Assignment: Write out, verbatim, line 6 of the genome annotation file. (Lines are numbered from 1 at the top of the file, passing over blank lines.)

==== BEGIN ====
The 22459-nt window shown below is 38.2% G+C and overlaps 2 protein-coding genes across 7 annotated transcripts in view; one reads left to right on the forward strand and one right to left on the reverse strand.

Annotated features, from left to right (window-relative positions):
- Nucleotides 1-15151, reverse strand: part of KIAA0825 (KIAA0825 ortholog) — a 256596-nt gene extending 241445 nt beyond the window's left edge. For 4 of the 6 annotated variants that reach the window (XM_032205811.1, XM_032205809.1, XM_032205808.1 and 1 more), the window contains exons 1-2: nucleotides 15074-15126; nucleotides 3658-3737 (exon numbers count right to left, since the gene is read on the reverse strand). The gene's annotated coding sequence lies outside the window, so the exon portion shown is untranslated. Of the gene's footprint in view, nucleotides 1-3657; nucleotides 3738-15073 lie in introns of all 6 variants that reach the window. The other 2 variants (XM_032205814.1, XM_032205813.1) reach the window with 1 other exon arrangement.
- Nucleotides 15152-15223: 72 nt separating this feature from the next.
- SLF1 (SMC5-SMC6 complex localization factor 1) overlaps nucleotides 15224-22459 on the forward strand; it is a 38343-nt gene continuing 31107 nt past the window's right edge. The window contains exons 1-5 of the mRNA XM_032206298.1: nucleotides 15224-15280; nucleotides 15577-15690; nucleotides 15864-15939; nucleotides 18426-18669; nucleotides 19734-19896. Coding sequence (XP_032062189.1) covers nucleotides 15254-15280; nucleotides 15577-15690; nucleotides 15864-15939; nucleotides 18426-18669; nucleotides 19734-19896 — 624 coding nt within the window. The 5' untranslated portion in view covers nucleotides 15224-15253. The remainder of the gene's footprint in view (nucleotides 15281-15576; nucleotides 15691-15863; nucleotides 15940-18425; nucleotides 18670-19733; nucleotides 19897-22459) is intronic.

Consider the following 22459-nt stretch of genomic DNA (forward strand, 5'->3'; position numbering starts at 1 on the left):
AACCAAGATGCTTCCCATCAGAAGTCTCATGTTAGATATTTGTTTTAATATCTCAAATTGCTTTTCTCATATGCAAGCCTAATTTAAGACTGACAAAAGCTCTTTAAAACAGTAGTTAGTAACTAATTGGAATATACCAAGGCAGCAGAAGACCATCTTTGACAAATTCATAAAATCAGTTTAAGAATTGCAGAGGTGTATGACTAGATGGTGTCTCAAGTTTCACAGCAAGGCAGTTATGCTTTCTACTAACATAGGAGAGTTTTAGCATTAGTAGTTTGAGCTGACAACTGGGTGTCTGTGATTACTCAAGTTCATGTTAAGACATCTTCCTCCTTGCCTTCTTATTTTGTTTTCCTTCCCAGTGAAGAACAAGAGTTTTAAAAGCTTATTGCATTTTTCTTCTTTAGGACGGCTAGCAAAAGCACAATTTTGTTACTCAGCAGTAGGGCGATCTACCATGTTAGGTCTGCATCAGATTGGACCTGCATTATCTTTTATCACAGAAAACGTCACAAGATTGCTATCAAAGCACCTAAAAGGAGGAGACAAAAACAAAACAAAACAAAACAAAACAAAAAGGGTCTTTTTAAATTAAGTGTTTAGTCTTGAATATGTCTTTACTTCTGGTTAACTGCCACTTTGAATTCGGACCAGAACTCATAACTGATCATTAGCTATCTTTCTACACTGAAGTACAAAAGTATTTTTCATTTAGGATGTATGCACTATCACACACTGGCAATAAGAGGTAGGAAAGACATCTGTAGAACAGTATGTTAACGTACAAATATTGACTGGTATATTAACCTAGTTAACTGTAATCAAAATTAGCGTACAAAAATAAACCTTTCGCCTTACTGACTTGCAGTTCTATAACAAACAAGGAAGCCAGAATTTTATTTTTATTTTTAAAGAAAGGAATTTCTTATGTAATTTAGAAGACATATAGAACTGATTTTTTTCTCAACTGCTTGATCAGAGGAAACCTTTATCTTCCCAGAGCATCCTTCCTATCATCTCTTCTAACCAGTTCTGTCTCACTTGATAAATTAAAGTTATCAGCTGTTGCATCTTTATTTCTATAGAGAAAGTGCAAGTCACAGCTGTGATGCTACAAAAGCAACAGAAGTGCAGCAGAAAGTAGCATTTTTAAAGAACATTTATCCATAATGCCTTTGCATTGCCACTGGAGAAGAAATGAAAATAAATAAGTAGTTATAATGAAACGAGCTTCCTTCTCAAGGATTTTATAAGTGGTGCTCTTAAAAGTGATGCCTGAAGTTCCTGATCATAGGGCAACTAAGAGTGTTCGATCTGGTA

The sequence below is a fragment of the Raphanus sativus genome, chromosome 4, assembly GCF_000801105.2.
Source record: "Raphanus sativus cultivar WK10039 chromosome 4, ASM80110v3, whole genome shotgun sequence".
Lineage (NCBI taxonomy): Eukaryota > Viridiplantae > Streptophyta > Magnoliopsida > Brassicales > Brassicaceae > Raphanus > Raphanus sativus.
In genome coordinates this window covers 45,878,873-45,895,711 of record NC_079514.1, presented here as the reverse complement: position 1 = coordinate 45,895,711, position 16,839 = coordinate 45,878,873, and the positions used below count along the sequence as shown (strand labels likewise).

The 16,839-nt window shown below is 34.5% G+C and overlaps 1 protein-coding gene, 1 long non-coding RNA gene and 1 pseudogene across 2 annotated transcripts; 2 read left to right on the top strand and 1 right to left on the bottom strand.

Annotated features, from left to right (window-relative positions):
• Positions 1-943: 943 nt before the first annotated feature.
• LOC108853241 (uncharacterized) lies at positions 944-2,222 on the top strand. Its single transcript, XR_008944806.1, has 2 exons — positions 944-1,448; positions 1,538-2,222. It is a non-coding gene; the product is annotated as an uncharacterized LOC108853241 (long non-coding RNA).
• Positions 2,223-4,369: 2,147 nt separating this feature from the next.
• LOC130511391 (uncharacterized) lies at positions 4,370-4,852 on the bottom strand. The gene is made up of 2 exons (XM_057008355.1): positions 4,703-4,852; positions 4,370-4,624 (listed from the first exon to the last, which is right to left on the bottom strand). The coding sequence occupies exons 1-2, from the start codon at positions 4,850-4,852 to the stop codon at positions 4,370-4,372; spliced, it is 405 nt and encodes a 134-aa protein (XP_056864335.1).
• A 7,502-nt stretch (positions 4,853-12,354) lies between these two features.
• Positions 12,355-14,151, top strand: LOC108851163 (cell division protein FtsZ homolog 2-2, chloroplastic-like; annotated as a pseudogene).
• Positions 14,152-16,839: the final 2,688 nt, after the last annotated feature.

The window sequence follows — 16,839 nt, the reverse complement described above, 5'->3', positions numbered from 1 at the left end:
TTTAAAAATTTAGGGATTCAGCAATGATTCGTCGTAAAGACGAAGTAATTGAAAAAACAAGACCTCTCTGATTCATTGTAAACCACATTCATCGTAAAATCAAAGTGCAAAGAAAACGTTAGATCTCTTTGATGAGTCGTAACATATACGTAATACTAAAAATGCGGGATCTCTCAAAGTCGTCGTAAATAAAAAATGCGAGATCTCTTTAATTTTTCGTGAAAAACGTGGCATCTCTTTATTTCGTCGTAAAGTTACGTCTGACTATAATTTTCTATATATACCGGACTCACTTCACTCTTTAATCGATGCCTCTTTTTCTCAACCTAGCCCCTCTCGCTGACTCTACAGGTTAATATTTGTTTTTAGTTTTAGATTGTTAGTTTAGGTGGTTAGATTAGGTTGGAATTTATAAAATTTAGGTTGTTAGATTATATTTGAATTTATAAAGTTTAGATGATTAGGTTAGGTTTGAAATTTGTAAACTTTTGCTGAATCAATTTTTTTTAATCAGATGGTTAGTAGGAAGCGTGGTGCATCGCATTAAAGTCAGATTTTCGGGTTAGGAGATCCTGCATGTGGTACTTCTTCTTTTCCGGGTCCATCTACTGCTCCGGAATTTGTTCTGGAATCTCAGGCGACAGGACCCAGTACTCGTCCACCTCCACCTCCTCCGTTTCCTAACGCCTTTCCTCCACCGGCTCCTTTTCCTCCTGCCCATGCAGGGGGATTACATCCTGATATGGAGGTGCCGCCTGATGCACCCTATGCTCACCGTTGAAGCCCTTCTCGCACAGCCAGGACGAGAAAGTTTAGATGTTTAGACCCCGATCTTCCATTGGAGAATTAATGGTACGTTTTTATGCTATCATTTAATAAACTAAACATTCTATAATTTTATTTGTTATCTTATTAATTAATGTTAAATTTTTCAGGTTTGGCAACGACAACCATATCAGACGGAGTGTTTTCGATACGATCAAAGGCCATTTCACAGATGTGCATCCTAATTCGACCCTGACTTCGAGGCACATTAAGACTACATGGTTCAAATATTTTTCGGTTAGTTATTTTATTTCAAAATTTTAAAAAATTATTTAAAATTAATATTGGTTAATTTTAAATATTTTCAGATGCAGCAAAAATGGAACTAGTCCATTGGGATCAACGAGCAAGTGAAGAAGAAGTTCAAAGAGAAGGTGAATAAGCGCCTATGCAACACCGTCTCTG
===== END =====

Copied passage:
Consider the following 22459-nt stretch of genomic DNA (forward strand, 5'->3'; position numbering starts at 1 on the left):